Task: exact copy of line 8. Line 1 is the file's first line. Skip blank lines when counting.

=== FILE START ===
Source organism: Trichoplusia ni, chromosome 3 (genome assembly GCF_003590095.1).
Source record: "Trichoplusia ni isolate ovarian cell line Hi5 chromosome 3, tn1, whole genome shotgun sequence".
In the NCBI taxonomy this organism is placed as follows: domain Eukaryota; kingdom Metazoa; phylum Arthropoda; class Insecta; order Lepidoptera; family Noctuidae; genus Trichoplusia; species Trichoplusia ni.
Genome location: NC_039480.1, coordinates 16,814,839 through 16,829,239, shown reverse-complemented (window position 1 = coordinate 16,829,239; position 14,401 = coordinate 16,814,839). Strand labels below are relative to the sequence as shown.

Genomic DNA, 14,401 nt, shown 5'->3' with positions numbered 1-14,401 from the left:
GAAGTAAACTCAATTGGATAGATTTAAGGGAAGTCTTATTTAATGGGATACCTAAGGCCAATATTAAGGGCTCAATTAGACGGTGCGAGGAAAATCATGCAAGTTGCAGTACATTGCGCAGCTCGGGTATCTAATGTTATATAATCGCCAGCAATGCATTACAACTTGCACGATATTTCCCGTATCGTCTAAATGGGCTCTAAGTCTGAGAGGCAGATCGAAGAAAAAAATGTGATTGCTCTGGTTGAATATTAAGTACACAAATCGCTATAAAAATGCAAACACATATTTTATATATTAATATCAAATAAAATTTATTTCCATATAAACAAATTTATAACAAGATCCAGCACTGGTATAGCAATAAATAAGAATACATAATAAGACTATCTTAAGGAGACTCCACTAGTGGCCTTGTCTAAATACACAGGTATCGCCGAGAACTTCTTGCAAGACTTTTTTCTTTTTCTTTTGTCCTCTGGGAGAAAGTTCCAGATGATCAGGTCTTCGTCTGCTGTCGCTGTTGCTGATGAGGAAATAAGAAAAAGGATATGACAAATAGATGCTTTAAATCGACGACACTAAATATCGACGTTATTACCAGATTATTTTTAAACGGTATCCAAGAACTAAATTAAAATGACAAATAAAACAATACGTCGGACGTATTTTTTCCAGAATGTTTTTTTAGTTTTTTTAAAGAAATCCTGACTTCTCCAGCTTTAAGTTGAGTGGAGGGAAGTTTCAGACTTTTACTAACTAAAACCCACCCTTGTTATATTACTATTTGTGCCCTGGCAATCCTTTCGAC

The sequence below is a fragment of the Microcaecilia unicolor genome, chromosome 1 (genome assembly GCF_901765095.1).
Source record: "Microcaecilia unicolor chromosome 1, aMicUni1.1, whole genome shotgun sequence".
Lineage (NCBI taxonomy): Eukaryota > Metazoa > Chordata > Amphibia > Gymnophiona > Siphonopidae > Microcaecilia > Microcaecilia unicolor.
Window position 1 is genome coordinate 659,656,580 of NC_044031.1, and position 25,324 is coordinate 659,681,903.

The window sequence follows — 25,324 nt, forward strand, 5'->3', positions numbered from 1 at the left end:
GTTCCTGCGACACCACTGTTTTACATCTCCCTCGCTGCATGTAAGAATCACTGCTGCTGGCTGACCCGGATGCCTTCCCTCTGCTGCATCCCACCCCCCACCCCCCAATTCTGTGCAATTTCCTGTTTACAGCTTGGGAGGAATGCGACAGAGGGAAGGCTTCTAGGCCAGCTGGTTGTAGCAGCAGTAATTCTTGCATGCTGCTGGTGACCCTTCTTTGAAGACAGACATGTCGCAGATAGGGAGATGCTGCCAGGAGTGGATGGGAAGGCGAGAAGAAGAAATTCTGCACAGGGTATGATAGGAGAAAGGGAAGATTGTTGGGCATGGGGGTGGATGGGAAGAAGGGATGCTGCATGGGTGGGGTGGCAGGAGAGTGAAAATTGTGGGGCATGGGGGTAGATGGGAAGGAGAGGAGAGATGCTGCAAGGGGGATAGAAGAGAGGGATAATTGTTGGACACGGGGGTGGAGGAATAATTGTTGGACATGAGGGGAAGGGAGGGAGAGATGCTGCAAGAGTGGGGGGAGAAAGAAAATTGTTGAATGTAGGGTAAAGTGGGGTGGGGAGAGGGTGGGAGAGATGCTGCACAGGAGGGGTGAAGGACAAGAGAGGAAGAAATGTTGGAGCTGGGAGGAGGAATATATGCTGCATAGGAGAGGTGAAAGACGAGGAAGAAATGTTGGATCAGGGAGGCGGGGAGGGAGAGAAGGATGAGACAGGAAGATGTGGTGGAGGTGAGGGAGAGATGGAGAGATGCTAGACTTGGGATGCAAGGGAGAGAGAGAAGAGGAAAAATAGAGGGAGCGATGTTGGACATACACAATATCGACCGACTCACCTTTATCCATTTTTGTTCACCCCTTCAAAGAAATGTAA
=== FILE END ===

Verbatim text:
Source record: "Microcaecilia unicolor chromosome 1, aMicUni1.1, whole genome shotgun sequence".